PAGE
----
Whatever happened to our leaders?


As I watch the woeful spectacle of the appointment of the UK’s next prime minister by an un-representative electoral college that is at the top extreme of age and wealth, it seems an appropriate time to reflect on whether we are now facing the nadir of political leadership in our country.

Elections suggest that, for the moment at least, the winners are those who dissemble, who are disingenuous and who present a danger to social coherence. So, what has happened to the leadership impact of those who have inherited the mantle of leader of our two historic major political parties?

Effective leadership is based on a vision and the ability to communicate this such that others are willing to buy into it and the executional ability to direct resources, financial and human, to make progress towards key goals.

It is enhanced by the ability to understand, to empathise, to engage and listen, and it is cemented by being willing to admit when wrong decisions have been made and to change tack whilst not losing sight of the end goal.

Theresa May and Jeremy Corbyn have failed every one of these tests over the last three years.  Mr Corbyn has been deliberately obtuse; Mrs May’s focus was on what she didn’t want rather than what she did.  Neither articulated a vision for the nation, neither has a compelling narrative.

Both have suffered more departures from their top teams during their tenure than any previous party. Both have demonstrated a complete failure to understand and reflect the public mood and the impact of their actions on various sections of the community (Grenfell, anti-Semitism for example), and both have shown a total lack of willingness to understand their failures, reflect on the learning and adopt a new course of action.

Those competing for the Conservative crown and those opposing the current Labour leadership fail equally badly. The Conservative contenders offer visions of nirvana yet lay out no clear and credible path to get there. Labour leaders who want to return the party to a more centre-left position have no credible vision and seem trapped in their own hallucinogenic belief that, if they do nothing, those who have taken over their party will somehow melt away. They have abdicated the right to be seen as leaders.

The outcome is that the Tory debates and the Labour gyrations on Brexit are aimed not at the nation, but at their part of the nation. They are not talking to ‘us’ but to ‘them’.  There is a vacuum in real political leadership and one that offers a new Lib Dem leader a huge opportunity, but only if they are willing to engage with doing more than being the antithesis of the Brexit Party and Boris Johnson, and only talking to their part of the nation.

Liberals need to argue that Remain is not a vote for the status quo, but a vote for social stability that is required to enable the radical change that has to happen: for the UK and within the EU.

At the moment Remainers are at risk of being seen as uncritical sycophants of an unwieldly, undemocratic super-state driving an agenda that centralises power in a single place.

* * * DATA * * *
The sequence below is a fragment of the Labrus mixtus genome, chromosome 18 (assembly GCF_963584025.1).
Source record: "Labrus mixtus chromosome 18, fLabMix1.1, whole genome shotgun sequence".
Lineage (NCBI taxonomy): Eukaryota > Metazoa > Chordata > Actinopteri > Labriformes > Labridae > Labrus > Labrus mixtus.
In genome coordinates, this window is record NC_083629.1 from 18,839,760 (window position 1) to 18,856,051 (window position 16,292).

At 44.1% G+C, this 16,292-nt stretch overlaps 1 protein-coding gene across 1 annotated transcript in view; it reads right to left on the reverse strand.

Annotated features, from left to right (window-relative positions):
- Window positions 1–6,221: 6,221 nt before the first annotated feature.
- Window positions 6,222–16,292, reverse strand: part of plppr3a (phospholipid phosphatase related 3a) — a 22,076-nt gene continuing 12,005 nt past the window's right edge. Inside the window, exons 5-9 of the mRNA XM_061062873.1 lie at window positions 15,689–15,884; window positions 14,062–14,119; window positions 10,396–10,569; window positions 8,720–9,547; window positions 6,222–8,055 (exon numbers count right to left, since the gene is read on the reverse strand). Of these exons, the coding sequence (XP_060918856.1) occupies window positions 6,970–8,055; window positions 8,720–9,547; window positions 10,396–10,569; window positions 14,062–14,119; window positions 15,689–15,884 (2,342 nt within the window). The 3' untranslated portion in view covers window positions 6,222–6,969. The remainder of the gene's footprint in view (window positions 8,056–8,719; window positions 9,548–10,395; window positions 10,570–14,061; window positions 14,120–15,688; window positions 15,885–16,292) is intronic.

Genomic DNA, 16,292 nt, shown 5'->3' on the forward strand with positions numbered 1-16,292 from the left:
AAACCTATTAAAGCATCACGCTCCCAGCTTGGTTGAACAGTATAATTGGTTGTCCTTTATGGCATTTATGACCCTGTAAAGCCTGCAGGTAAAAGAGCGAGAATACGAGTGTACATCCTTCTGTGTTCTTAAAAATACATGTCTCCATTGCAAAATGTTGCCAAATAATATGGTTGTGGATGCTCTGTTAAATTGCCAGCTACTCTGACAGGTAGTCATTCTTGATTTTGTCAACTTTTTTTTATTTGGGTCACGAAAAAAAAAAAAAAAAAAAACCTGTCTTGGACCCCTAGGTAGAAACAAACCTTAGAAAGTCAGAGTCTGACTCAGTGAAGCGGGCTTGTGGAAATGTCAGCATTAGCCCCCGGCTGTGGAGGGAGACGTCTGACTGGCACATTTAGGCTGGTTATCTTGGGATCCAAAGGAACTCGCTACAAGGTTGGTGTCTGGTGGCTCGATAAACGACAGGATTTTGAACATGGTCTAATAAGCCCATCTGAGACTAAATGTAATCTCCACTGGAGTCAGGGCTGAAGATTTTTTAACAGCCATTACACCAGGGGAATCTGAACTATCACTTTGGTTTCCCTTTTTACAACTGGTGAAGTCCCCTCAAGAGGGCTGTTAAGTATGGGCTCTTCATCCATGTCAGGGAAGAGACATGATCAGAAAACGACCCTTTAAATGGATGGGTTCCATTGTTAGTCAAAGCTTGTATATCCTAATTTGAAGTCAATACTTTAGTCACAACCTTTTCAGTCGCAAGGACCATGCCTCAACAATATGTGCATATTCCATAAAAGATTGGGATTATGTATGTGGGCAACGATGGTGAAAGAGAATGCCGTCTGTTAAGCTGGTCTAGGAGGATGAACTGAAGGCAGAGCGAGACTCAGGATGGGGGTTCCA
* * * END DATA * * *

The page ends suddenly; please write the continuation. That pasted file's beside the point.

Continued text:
That ‘status quo’ model of the EU is no solution to the problems faced by all countries across the continent. As part of any liberal vision we must be laying out how the EU must change, decentralise, democratise and respond to the concerns of its citizens just as much as the UK and its component nations.

A compelling liberal vision must include the concerns of disenfranchised as well as those of the globally connected. It must resonate with those who believe that the climate emergency is a crisis that needs addressing now and with those who feel that the more immediate needs of better housing, education and social care should take priority.

Above all, it needs to create a path through which the fractures in our nation state, social, geographical and political are faced up to and choices made. In doing this, it has to energise young people, after all they will be the inheritors of the future we create today, whilst not alienating those who fear change.

Not one Conservative in the current context has got anywhere near this, although Rory Stewart to his credit did have a go. Looking at our ‘opposition’, there is no emergent Labour platform to replace the rather incoherent pseudo-Marxism currently spouted from leadership supporters in the shadow cabinet.

If unicorn corporations are those who embrace the future and in so doing create value of $1bn or more, what is on offer from Conservative and Labour leaders (and prospective leaders) alike is unicorn politics: where the $1bn+ tag represents the amount of economic value destruction that will come from embracing the past.

Radical progressive politics should eschew unicorns and admit that what faces us are hard choices with difficult consequences and at times unpleasant choices. Modern leadership in a modern country thinks hard about how to take the majority of its citizens through these difficult choices and keep them on board.

This is the only way to help our nations, cities and smaller communities make choices for themselves that build a better society.

As Sir Winston Churchill once said: ‘just because a thing is hard doesn’t make it right, but if it is right, we shouldn’t mind if it is hard.’  Perhaps the leadership most required from a new LibDem leader isn’t a list of policies but a set of inclusive values and the recognition that in the pursuit of a better future that they have nothing to offer but blood, toil, tears and sweat.

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Radix is the radical centre think tank. We welcome all contributions which promote system change, challenge established notions and re-imagine our societies. The views expressed here are those of the individual contributor and not necessarily shared by Radix.

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